Grain Market Commentary
Jul 14, 2016
While the performance in grain and soy markets has been pleasantly positive since the release of the USDA supply demand reports this week, there is one commodity in particular that has stunned traders, particularly those of the bearish persuasion, and that is cotton. While prices appear to have settled down overnight yesterday, we witnessed a spike higher in this market taking it up to the highest prices witnessed since mid 2014. Domestically, there was nothing within the reports that you would have considered overtly bullish, as ending stocks were projected to drop 200,000 bales compared with the last estimate but still higher than the previous two years: But world ending stocks were lowered just over 3 million bales from the last estimate and over 9 million from last year, which evidently provided a wakeup call that world demand is indeed expanding.
Seeing that I have been traveling through the south this week, I would love to take at least some of the credit for this advance but fear I really had little to do with it. That said, I do think we need to give much of the credit to technical action and the overall shift in the commodity cycle. On the technical side, this market has been grinding in a sideways pattern between 68/69 cents on the upper end and 57/58 cents on the lower since 2014, and when prices pushed through the upper end of that range it was like the lid blew off the top of the pressure cooker and was a signal to the bears that it was time to get out of town. If we had managed to push through this level any time prior to January of this year when the major commodity cycle had turned higher, I do not believe we would have seen quite this kind of reaction: But today and realistically for the next year or two yet, we should see commodities actually respond to bullish input. As I said initially, prices do appear to have calmed down considerably overnight, but we now have yet another cat that has been let out of the bag and it will be some time before we can put it back in. I do not want this to come across as a mixed message, as I have written several times recently that it would appear that commodity indexes should be in a downward corrective phase but recognize that corrective down move does not mean a new bear trend. The basic definition of an uptrend is a market that overtime will establish higher highs and higher lows, and I currently would view corrective weakness as an opportunity to set the stage for next advance into 2017.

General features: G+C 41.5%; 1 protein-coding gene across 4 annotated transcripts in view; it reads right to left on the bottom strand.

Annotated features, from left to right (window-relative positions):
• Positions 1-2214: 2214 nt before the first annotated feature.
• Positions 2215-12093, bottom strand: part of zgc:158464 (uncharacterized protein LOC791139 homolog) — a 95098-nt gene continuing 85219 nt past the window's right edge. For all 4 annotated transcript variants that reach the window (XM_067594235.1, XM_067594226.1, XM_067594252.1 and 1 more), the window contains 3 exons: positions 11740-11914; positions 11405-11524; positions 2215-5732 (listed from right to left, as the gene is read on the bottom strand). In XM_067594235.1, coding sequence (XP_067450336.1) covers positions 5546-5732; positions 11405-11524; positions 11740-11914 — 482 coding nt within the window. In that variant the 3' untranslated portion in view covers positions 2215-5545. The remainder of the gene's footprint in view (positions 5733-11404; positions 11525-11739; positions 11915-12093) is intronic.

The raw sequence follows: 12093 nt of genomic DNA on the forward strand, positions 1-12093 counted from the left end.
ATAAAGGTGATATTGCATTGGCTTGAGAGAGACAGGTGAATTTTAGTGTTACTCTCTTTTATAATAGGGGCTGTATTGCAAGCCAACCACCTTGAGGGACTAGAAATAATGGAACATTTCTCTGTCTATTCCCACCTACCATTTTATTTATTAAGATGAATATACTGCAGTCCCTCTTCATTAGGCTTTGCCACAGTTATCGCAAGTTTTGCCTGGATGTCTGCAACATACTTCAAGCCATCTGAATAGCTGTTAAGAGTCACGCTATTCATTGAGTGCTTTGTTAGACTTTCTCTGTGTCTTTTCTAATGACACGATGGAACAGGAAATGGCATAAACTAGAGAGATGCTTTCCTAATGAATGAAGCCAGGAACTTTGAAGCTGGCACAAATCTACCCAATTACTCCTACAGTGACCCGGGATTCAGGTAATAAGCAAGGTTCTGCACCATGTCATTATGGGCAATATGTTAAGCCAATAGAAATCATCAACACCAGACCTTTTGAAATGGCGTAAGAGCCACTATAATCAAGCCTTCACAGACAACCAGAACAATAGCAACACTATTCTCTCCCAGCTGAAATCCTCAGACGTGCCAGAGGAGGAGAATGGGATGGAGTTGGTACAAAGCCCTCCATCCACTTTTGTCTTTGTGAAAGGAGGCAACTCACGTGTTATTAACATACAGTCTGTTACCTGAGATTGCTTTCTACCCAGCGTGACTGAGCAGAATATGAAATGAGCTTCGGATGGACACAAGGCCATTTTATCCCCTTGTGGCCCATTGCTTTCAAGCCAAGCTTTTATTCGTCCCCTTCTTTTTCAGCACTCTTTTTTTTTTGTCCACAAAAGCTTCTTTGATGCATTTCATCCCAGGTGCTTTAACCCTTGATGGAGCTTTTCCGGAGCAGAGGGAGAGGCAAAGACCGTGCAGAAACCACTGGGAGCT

Exports sales for corn bounced back well this past week but soybean and wheat numbers were somewhat lacking. In corn we sold a total of 667,800 MT or 26.29 million bushels this crop year and then for the 2016/17 season another 687,800 MT or 27.08 million bushels. Top purchasers for old crop were Japan with 231.4k MT, South Korea with 190k followed by Peru with 162.1k. Soybean sales were 43% lower than last week and 49% lower than the 4-week average at 364,000 MT or 13.38 million bushels. Sales for 2016/17 were respectable at 547,000 MT or 20.1 million bushels. Top purchasers for old crop were China with 279.6k MT, the Netherlands at 86.1k and Malaysia with 22.3k. No surprise the top sales for next year went to China as well with 300k MT. Wheat sales came through at only 317,700 MT or 11.67 million bushels. This was 62% lower than last week and 53% under the 4-week average. Top sales went to Mexico with 66.9k MT, unknown at 49.2k and Chile at 45k.
For now though, weather is the name of the game and the heat in the current forecast is keeping the bears at bay. While I certainly to not have any special insight into the outlook, I would encourage producers to take a solid look at the bushels that you need to be selling between now and the end of the year and begin to pick the targets where you want to reward this strength.